Donald Trump, agent of chaos: His only strategy is to create a crisis and claim to fix it

On border security as on health care, Trump's big play for 2020 is to confuse everyone and create a sense of panic

By Sophia Tesfaye

Senior Politics Editor

Published April 2, 2019 7:00AM (EDT)

Donald Trump speaks at a campaign rally in Grand Rapids, Mich., Thursday, March 28, 2019. (AP/Manuel Balce Ceneta)
Donald Trump speaks at a campaign rally in Grand Rapids, Mich., Thursday, March 28, 2019. (AP/Manuel Balce Ceneta)

"I alone can fix it.” 

Donald Trump’s declaration during his nomination acceptance speech at the Republican National Convention in 2016 was ostensibly meant to sell the political neophyte as uniquely situated to solve the intransigence that has plagued both parties. But in practice, another Trump tagline — “I love chaos” — has served as the president’s prevalent guidance since his party took huge losses in the midterms.

First, he needlessly shut down the federal government to make a case for his border wall. Now, unhappy with the accelerating rate of illegal border crossings, Trump is threatening to shut down all legal border crossings, a move that poses a major threat to the U.S. and Mexican economies.

The administration argues that Central American migrants, apparently undeterred by years of tough talk by Trump, continue to flood the U.S.-Mexico border and have caused an increase of apprehension at the border by more than 30 percent year over year. But those migrants being detained are coming here to seek legal asylum, and would not have been detained under any other presidential administration until Trump's zero-tolerance policy led to the creation of internment camps in Texas.

Acting White House chief of staff Mick Mulvaney on Sunday said that closing the border would allow agents working at legal points of entry to go out and patrol in the desert where there is no wall. That makes little sense to solve the push of migrants, however, because many immigrants deliberately seek to be detained so that they can apply for asylum. 

So, yes, Trump is literally creating the border "crisis" with his policies. It's a classic con: Create a problem, and then sell a fix to that problem that allows a leader to consolidate more power. If you get people afraid enough of the problem, the theory goes, they'll be so desperate for your fix that they'll forget that you're the one who created the problem in the first place.

Chaos is a tool used to maintain control. In this particular situation, Trump’s created chaos keeps his allies in the Republican Party and his detractors in the Democratic Party off balance and confused about his plans, allowing him to step in and save the day. “I alone can fix it.”

And even if his latest is merely an idle threat, it serves the same purpose. He can say something like “I’ve closed 96% of the border” and leave open all the border crossings. After all, they are narrow and far apart; they make up very little of the actual length of the border. He can order the border closed, confident that within a few hours a federal court will likely issue an injunction to reopen it. Then, Trump can go to his rallies and rail against the "liberal" courts and Democrats, blocking his plans to protect the country. It's the ultimate troll, which is why he'll do it. For Trump, it’s a political win-win.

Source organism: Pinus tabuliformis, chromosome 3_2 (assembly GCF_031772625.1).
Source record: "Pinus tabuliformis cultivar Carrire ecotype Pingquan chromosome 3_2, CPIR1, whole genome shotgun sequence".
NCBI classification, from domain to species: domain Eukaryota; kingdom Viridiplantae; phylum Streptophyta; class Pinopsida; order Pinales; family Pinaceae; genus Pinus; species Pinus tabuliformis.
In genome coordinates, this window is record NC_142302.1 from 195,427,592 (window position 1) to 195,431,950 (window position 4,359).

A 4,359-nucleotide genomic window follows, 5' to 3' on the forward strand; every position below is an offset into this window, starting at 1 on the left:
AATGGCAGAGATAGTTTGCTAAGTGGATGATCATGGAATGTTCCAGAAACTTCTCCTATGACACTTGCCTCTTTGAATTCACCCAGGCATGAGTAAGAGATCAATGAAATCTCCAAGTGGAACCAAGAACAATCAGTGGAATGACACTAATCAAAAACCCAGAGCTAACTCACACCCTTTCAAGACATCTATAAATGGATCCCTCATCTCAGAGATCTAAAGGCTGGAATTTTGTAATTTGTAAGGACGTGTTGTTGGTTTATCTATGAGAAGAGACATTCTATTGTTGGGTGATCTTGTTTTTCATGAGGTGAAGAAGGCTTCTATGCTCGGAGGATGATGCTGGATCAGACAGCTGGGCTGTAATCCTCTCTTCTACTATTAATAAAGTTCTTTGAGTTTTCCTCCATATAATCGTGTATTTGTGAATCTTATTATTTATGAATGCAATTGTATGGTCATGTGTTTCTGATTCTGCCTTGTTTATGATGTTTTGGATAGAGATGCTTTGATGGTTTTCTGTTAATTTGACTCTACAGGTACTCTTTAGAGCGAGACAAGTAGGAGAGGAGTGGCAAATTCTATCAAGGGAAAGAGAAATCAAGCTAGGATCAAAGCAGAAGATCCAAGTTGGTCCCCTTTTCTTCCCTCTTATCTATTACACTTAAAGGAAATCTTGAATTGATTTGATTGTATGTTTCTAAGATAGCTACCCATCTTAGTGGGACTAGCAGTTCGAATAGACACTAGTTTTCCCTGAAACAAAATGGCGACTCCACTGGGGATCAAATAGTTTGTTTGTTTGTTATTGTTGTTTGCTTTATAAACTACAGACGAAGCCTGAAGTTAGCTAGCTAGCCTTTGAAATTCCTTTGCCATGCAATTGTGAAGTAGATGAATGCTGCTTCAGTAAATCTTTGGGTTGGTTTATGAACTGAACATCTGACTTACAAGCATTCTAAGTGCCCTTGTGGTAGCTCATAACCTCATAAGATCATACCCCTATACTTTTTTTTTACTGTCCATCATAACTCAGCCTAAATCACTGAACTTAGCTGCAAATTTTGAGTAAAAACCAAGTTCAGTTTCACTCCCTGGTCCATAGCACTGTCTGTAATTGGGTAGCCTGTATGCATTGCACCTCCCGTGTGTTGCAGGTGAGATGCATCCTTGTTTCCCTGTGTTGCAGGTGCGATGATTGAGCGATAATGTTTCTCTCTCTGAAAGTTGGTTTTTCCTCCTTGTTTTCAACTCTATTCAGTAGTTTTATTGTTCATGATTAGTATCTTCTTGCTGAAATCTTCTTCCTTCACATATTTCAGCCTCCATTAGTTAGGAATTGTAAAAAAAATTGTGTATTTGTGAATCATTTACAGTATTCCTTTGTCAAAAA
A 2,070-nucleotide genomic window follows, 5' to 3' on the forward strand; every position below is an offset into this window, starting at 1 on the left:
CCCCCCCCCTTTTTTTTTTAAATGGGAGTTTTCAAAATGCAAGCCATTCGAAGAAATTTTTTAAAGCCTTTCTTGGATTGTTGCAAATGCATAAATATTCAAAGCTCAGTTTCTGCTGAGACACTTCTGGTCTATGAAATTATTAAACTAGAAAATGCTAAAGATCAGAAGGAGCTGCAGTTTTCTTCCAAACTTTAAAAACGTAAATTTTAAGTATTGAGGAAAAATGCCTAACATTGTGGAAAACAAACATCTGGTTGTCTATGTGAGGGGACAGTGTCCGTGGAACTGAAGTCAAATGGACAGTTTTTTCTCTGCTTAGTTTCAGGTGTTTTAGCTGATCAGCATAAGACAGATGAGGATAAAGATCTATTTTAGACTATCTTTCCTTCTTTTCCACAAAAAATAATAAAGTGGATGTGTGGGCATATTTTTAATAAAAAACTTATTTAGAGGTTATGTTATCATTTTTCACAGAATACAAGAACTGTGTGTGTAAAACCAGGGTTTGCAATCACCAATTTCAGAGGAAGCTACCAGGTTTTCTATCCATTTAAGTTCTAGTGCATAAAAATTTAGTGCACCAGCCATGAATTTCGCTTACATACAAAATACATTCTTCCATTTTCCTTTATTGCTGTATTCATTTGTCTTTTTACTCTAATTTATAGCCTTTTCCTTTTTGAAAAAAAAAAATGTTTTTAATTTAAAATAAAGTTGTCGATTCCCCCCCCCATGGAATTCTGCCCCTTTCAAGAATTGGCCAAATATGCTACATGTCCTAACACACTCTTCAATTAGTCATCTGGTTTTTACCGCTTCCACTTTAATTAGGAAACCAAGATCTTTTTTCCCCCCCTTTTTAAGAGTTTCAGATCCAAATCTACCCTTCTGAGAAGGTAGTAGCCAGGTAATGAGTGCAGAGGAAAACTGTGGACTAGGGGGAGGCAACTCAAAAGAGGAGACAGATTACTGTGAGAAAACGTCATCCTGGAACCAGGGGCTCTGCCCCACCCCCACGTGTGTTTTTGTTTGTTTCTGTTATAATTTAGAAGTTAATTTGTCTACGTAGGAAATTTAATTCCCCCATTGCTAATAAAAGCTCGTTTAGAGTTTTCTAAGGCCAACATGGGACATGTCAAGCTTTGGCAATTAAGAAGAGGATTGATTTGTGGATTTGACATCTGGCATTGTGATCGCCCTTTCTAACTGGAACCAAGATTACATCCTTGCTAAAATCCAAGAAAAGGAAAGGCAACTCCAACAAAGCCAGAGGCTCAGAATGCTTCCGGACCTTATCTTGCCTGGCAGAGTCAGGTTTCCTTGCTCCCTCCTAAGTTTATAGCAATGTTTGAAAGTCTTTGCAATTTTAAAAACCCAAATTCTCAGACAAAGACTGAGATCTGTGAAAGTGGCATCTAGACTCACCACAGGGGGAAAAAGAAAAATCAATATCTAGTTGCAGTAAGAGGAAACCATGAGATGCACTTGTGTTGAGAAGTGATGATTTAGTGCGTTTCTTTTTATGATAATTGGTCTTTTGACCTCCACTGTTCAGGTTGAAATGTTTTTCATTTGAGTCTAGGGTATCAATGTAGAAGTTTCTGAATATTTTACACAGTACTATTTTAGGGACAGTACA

As Media Matters researcher Matt Gertz illustrated, Trump’s public calls to close the border came after Fox Business host Lou Dobbs and right-wing pundit Rush Limbaugh, appearing on Fox News’ “Hannity,” implored the president to do as much. It’s an appeal to the base meant to make him look the only man in Washington willing to do something about illegal immigration. 

This isn't about only policy, however, it's also about Trump's need for attention.

According to a new poll released by NBC News and the Wall Street Journal on Sunday, 48 percent of voters say they would rather vote for the Democratic nominee over the current sitting president — while a 41 percent say they’d “definitely” or “likely” vote to re-elect Trump. He needs an immigration crisis in order to push that latter number closer to the margin of error. 

That’s the only plausible explanation for the State Department's announcement on Saturday that it’s ending support for programs in Honduras, El Salvador and Guatemala that had been expected to cost at least $500 million, including money to support law-enforcement efforts against gangs, all but guaranteeing that the flow of asylum seekers becomes a flood.

Trump’s brand is crisis, and that brand's currency is chaos. The long-term damage being done by making America "great again"  has not yet been fully appreciated. It will take many years to repair.  

By Sophia Tesfaye

Sophia Tesfaye is Salon's senior editor for news and politics, and resides in Washington, D.C. You can find her on Twitter at @SophiaTesfaye.

MORE FROM Sophia Tesfaye